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After Effects and Rotoscoping causes fps loss in info panel

Aug 30, 2010 3:06 PM



I am pretty new to after effects, so please take it easy on me if this is an easily fixed issue or if I am doing something wrong. Here is my whole process.


I have a canon xl2, shooting in 24p with 2:3 selected. I then import the video from the camera to premiere using capture. This was filmed at 16:9.

In PP I open a new project, I use DV - 24p Widescreen 48khz. I have the time code set to auto detect in capture.


I then import the captured video to after effects. I am trying to get better at rotoscope brush, so this is where the problem is.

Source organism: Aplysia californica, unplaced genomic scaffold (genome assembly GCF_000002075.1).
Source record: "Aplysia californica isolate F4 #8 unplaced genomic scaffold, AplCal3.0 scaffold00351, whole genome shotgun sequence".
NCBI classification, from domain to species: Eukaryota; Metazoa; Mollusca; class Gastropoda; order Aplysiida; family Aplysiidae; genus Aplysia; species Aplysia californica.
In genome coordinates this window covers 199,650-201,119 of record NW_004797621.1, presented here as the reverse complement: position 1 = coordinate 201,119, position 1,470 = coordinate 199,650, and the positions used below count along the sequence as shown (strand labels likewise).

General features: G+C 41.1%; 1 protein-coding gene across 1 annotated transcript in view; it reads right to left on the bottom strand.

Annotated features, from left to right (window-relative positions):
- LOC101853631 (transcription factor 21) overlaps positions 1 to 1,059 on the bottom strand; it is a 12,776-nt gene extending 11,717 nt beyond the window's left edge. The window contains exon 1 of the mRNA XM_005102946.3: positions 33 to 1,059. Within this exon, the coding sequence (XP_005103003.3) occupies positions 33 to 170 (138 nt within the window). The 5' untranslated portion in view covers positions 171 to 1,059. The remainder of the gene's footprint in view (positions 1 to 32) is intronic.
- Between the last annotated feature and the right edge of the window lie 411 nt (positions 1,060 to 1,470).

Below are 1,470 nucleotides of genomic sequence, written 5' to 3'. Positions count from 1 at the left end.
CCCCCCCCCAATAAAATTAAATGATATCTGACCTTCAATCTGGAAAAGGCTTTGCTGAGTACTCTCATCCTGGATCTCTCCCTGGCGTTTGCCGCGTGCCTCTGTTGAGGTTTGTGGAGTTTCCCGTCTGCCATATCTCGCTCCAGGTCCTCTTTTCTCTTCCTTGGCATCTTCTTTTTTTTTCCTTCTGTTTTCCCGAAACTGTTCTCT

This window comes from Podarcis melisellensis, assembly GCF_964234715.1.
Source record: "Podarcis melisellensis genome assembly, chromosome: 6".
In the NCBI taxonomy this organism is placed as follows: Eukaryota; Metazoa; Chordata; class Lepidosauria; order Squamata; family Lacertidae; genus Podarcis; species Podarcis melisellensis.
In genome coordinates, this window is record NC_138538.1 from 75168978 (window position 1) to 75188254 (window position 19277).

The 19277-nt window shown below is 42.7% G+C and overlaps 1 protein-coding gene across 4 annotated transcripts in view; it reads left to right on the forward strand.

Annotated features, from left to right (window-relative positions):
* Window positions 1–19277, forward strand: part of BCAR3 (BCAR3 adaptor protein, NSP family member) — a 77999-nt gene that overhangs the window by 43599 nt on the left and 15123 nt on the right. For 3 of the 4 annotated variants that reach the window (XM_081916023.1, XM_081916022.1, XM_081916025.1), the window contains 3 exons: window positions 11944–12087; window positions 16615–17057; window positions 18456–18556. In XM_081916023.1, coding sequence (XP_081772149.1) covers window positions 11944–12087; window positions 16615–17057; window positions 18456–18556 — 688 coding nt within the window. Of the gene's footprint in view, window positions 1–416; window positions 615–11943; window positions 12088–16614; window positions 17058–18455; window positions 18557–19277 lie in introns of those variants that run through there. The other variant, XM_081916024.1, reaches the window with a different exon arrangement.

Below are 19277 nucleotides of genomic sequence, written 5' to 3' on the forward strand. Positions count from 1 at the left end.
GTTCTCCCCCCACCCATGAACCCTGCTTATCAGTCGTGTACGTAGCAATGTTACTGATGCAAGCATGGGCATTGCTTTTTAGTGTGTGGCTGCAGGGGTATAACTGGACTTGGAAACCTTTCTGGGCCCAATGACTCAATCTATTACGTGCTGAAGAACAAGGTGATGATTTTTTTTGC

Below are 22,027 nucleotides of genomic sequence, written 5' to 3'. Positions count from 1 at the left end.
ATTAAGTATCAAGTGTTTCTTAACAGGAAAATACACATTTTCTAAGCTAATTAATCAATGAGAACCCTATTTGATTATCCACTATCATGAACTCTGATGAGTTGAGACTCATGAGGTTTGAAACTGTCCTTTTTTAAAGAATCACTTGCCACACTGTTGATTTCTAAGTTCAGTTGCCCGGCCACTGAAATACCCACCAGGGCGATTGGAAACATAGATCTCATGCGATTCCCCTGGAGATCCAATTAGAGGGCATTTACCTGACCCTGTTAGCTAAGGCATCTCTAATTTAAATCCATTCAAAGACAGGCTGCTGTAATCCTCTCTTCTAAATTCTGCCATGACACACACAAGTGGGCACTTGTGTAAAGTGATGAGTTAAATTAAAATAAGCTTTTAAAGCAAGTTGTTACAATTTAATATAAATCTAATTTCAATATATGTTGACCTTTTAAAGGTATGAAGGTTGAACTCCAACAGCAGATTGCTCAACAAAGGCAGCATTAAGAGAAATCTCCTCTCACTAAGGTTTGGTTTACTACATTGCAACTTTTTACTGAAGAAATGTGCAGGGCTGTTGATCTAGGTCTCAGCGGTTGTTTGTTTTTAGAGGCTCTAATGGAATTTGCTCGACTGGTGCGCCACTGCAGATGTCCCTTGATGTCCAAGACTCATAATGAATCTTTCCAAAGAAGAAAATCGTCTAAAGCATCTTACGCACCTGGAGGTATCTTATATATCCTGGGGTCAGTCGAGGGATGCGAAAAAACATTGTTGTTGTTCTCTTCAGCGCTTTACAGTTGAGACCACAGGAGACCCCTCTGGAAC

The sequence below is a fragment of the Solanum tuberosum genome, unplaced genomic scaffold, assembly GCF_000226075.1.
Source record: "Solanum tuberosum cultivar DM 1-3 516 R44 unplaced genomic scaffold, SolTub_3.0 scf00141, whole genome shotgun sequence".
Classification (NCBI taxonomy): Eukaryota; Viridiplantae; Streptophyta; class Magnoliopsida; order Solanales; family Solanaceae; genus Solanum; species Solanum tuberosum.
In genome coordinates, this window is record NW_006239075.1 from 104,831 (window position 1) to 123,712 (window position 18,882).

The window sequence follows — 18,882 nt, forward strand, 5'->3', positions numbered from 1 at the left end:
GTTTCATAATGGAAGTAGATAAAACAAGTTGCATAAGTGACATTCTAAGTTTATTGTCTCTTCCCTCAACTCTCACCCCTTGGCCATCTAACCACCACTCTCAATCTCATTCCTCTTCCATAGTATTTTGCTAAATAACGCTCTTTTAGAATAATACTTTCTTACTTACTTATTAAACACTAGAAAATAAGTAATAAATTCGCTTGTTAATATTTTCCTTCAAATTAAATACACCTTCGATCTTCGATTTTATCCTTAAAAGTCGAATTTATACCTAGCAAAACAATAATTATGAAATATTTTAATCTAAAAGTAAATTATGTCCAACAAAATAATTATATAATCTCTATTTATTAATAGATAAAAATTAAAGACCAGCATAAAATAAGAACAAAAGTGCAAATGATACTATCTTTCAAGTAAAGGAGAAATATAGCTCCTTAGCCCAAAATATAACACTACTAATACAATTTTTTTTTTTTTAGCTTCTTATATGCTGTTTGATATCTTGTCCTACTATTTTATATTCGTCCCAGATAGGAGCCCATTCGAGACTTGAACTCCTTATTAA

I import the file, drag the source to the new composition icon, then double click the layer in the composition.  I select rotobrush and brush the object.

I then select play, which will go thru and play the file, adjusting the rotobrush. As I view the file, my info panel is up and it begins by showing 23.976 (realtime). The preview panel is showing 23.98 fps.

After a few seconds, the rotoscoping fails and the info panel shows my actual fps vs the file fps.  SO in red it shows something like 7.005/23.976 NOT realtime.


I've tried to do some research on this, and I am not sure if everything is set up right.  I have read that its best to work on noninterlaced video in AE, i believe it is seperating.  In interpret footage it is showing under fields and pulldowns area: lower field first and then it is removing pulldown with WWSSW.  Showing a effective framerate of 23.976.  Under frame rate area i have selected [conform to frame rate] and 29.97 is in the window. Under pixel aspect i have widescreen 1.21.